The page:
conflict zones, latest

Analysis: Saudi Arabia, the next Syria?


Saudi border guard stands next to a fence on Saudi Arabia’s northern borderline with Iraq. Photo Reuters

Schuyler Moore writes in The Bridge:

The Islamic State group (ISIS) is running up against a wall. As national coalitions take a larger role in the fight against ISIS, the group will become increasingly unable to operate on as large a scale as it has in years past, and it will be pushed out of its previously held territories – its decline may take years or even decades, but it will ultimately decline. But although ISIS may deplete its resources and feel increasing pressure from the international community, its members will not simply disappear as the group loses momentum. ISIS is largely comprised of foreign fighters with limited ties to the countries they fight in, and in the event of a relocation, one country in particular looks like a promising alternative – Saudi Arabia. With internal unrest, the threat of oil-driven economic instability and a history of conflict with its neighbors, the House of Saud is ripe for insurgency and would be the ideal next location for jihadists looking for a new rallying point. As ISIS loses steam and is pushed out of its old stomping grounds, Saudi Arabia is in danger of becoming the next ground zero for terrorism in the region. […]

In addition to internal pressure due to widespread unemployment, a massive immigrant population and falling oil prices, Saudi Arabia faces multiple challenges from external sources as well. Saudi Arabia’s involvement in Yemen is steadily draining resources and political good will. The Iranian nuclear deal was perceived as a loss and a sign of weakness for Saudi Arabia and the Sunni community, which has always fought to contain its Shia neighbor. ISIS has already targeted Saudi Arabia for its ties to the US, and in response the government has been driven to arrest almost 100 people in 2015 alone for suspected ties to ISIS. These perceived weaknesses and flaws in the Saudi government provide ideal material for an insurgency seeking a common enemy, and ISIS may seize that opportunity in the event that it is pushed out of its current strongholds.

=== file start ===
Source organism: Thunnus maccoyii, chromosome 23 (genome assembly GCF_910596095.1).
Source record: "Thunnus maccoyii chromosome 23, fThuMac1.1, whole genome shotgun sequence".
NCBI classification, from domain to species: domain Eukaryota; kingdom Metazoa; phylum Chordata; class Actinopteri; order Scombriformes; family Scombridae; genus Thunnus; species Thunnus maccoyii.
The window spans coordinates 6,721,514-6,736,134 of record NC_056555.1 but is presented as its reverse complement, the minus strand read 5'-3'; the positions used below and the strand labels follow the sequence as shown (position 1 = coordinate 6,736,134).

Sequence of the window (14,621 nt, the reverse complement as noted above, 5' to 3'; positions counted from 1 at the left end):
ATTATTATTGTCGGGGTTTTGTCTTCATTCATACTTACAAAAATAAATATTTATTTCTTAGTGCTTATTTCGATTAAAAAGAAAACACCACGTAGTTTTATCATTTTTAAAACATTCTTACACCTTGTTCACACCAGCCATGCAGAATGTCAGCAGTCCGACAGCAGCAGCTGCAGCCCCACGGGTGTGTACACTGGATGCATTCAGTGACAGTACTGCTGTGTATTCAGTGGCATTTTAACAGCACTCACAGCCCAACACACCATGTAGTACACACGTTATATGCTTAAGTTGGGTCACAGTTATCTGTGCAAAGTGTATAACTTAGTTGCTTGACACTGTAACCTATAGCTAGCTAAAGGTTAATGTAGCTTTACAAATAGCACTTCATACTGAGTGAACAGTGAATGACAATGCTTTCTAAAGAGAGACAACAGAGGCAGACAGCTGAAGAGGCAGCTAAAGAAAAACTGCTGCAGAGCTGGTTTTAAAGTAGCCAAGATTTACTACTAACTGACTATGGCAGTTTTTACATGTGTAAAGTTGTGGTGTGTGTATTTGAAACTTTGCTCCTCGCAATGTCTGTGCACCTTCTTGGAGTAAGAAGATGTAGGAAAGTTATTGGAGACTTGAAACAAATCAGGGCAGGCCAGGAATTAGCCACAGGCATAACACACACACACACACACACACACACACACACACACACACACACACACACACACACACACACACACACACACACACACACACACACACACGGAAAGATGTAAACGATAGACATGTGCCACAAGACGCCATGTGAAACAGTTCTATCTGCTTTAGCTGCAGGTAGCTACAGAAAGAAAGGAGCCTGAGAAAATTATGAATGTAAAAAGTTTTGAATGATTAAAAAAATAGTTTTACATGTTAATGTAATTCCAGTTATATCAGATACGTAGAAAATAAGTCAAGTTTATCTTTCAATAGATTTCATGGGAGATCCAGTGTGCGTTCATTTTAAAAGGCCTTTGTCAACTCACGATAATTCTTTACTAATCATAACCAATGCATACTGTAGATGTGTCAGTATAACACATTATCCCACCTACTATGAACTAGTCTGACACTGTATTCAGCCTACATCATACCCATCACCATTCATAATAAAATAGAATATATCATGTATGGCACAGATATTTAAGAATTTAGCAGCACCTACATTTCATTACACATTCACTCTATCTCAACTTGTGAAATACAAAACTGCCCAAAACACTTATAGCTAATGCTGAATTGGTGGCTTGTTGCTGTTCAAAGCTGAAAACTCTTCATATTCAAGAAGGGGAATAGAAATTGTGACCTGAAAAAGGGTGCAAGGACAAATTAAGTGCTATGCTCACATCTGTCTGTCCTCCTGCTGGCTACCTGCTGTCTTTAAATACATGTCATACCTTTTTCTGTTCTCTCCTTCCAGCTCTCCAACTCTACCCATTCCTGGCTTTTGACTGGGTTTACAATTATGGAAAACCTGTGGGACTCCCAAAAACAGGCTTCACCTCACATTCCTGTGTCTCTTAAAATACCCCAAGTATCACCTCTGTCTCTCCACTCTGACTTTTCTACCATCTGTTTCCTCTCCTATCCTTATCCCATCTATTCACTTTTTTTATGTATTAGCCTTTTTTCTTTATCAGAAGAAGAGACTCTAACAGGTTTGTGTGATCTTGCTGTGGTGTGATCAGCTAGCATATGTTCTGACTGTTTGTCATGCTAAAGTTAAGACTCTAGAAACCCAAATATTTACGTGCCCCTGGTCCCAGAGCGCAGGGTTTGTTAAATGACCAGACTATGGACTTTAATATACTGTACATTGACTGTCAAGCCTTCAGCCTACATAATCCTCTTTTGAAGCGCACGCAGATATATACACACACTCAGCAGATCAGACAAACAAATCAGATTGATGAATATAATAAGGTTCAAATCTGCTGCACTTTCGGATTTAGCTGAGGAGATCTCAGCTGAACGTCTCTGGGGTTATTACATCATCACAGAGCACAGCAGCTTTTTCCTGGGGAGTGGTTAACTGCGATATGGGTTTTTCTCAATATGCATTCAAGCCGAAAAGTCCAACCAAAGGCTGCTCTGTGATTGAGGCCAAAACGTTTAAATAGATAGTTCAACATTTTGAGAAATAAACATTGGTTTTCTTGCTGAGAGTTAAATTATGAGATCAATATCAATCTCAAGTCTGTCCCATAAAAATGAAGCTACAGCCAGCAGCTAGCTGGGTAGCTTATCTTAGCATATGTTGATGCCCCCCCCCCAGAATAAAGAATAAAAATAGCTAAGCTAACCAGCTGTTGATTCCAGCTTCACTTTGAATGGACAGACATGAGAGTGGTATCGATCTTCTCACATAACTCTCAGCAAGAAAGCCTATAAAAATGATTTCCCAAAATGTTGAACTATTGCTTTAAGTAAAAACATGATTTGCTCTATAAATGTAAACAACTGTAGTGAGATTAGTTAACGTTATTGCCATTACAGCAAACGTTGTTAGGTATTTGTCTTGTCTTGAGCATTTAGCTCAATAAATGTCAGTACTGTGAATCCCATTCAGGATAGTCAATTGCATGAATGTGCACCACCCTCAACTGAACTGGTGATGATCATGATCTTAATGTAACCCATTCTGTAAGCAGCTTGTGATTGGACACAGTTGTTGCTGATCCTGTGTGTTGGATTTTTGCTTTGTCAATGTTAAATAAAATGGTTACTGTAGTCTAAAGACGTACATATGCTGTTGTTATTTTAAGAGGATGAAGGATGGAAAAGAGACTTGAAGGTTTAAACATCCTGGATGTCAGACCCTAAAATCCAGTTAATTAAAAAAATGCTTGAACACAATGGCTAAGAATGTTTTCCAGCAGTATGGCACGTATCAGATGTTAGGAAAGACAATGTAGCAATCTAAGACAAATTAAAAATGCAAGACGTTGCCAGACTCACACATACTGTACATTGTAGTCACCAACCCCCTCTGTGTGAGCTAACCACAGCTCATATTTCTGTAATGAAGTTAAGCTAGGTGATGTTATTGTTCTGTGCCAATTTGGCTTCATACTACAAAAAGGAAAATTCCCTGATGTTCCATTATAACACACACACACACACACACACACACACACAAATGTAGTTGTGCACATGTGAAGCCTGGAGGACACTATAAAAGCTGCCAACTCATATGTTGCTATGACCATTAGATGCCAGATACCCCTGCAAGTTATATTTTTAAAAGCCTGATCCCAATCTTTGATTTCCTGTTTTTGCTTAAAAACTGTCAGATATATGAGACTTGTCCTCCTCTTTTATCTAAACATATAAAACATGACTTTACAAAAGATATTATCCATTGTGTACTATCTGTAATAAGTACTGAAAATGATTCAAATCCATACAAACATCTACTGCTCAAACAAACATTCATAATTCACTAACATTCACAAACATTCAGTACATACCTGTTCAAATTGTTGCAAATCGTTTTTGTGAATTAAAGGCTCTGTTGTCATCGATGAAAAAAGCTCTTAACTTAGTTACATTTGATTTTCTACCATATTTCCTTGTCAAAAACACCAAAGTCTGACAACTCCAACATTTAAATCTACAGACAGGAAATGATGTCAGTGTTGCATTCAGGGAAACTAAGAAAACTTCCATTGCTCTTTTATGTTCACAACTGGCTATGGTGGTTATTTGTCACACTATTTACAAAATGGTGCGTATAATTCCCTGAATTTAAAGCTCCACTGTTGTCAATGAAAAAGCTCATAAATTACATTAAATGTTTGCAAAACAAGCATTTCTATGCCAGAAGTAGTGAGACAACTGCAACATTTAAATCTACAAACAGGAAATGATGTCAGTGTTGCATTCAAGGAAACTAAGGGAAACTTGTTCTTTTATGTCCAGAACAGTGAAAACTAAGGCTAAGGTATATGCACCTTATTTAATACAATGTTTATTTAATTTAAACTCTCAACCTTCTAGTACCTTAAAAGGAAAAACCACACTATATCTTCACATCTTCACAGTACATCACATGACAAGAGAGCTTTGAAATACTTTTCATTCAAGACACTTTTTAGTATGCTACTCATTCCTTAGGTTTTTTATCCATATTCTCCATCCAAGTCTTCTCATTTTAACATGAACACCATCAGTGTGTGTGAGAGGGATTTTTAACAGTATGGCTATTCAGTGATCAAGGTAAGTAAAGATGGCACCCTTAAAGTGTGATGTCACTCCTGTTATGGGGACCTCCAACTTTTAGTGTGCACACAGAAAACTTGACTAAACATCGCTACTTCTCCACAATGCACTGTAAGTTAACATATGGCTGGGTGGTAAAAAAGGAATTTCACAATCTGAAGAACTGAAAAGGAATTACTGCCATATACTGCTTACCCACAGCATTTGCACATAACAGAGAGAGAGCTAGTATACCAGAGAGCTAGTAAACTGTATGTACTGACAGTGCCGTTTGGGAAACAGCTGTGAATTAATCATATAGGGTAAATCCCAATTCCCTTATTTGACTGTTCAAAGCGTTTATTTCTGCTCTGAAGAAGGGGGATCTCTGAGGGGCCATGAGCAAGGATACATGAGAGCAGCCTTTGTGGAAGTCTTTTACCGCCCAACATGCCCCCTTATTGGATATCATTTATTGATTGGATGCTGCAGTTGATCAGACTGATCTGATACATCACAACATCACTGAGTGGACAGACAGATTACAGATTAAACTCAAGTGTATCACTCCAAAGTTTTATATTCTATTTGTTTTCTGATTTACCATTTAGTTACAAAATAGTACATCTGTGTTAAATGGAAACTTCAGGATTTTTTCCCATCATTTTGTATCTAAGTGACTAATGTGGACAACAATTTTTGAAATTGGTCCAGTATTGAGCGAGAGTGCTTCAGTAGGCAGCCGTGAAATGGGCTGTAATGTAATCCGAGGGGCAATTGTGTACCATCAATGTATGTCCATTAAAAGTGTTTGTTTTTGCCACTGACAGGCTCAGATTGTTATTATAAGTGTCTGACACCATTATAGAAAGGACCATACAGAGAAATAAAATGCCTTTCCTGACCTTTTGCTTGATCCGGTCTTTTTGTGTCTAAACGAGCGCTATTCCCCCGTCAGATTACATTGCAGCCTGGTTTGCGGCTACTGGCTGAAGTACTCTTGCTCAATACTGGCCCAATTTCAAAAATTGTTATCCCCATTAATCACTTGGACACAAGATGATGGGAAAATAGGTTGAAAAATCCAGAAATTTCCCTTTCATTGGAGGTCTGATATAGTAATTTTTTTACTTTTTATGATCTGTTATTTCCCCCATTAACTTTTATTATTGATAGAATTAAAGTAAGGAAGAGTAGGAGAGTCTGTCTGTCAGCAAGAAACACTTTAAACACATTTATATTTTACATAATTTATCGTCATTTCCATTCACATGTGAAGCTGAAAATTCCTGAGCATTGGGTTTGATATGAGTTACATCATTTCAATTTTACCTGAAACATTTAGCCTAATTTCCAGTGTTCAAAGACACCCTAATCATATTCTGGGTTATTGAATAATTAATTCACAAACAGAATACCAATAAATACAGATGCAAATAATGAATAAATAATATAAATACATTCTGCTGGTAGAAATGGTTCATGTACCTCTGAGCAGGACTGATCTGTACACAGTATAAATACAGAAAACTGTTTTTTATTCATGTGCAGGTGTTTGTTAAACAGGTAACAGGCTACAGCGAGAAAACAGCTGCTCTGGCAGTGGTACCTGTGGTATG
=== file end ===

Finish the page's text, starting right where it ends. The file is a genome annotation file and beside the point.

But why Saudi Arabia specifically? The foreign fighters in Syria and Iraq come from all over the world – Libya is currently a bastion of ISIS support, as are multiple other locations throughout the Middle East and North Africa. Why would Saudi Arabia suffer the brunt of a relocation?

Saudi Arabia has the potential to be a unifying enemy, with enough ties to the West to fuel radical censure but without the stability of most Western countries to counter an insurgency movement. It provides a platform for recruitment with its youthful population and high unemployment, and at the same time allows for foreign outreach through its massive immigrant population. The Saudi government itself is stretched thin operating in Yemen and contributing military resources to Syria, all while suffering blows to its economy from dropping oil prices. The royal family is caught between a rock and a hard place, risking censure from radical conservatives if it modernizes and popular discontent if it pushes more stringent Wahhabism on its population. Critically, Saudi Arabia is home to two of the most holy sites of Islamic culture, Mecca and Medina, which makes it a natural rallying point. All of these factors make Saudi Arabia an ideal location for insurgency, and suggest that Saudi Arabia will suffer the consequences when ISIS’ power is depleted and its fighters scatter beyond Iraq and Syria.